Plunge Pontificates

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Monday, March 13, 2006

Time for Japan to Return STOLEN artifacts

Let's hope this is only the beginning of Japan return the 100,000s of artifacts it looted from Korea and other countries during the periods of occupation and war.

Early one morning last month, with little fanfare a padded truck pulled out from the warehouse of a South Korean museum with a precious cargo on the last leg of a 100-year journey home.

Inside was a simple 1,000-pound slab of granite whose rite of passage tells a lot about what's happened in recent years to relations among the three countries involved — South Korea, North Korea and Japan.

The monument, which celebrates the victory of a 16th century Korean warrior over Japanese invaders, mysteriously disappeared a century ago when the Imperial Japanese Army overran its home in what is now North Korea. In 1978, a Korean scholar found it in Tokyo, tucked away ignominiously next to a pigeon coop at the Yasukuni Shrine, the controversial memorial to Japan's military dead.

After decades of negotiations, the Bukgwan Victory Monument was driven through the demilitarized zone between the two Koreas on its circuitous journey back home. Because communist North Korea does not have formal relations with Japan, South Korean diplomats secured its return and then turned it over to their estranged neighbor.

It marks the first time that Seoul has formally intervened on Pyongyang's behalf to recover a cultural relic, and could set a precedent for the future.
What amazes me most was this was housed at Yasukuni shrine and that they were actually able to get it back. Truly amazing. But it is only a beginning.

Choi and his fellow Korean scholars say the Japanese were as bad as the Nazis in Europe: Imperial forces plundered treasures during an occupation that ended only with Tokyo's surrender to the Allies in 1945.

The items range from the exquisite — celadon vases, bronze Buddhas, gold jewelry — to the macabre. Among the latter are as many as 100,000 noses and ears that Japanese samurai sliced off Koreans as trophies during a brutal 7-year war in the late 16th century. The body parts were buried in a mound in Kyoto.

When Japan and South Korea normalized diplomatic relations in 1965, the Japanese returned more than 1,300 items. About 1,700 more have come home through private negotiations. Korean collectors have bought back some pieces on the open market, and some Japanese citizens have donated pieces. But Koreans say it is only a fraction of what remains missing.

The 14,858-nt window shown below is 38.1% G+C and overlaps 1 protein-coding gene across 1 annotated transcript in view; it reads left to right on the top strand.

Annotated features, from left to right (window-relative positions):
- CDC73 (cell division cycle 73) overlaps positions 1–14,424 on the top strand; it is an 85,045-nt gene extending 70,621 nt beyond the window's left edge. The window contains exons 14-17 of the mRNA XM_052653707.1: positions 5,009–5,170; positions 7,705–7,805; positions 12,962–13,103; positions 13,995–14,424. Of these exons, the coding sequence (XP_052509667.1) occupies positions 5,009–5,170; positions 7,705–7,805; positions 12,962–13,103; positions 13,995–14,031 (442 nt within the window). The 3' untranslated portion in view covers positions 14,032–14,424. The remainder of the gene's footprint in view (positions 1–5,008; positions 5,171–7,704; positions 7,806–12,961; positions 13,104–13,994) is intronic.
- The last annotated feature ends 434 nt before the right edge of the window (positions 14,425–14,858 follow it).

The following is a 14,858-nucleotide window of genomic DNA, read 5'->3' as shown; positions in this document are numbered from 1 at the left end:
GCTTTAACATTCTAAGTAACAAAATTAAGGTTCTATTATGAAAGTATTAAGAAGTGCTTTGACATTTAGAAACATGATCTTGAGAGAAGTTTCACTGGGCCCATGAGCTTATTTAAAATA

"We believe there are over 100,000 items still in Japan," said You Hong-june, administrator of South Korea's Cultural Heritage Administration. "Under international law, the Japanese [government has] no responsibility for items in the hands of ordinary civilians, but we believe there is a moral responsibility."
This is just wrong. Oh, we know how sad and sorrowful Japan is for all the horrible things they did during that time, but to actually give back what they stole?!? I mean, come on now. It's one thing to feel remorse and quite another to actually back up the hollow words and statements. But, for anyone that has done even a cursory study of Japan's so called apologies, it is plain to see that there really is no remorse among the leaders of Japan. In fact, what there is could be construed as annoyance at having to fake any kind of sorrow and only because of the international pressure they face do they even pay lip service to atoning for the atrocities of the past. Here is just another example, in a long long line of examples, of their lack of concern for the pain and suffering they caused. What also is so appalling is it seems to be a small group in Japanese politics wielding such power and showing such disdain for their neighbors. People always complain about the emotionalism of Koreans, but it was that emotion that finally brought about democracy in Korea. Maybe the citizens of Japan could use a little dose of emotionalism to get rid of these embarrassments in government.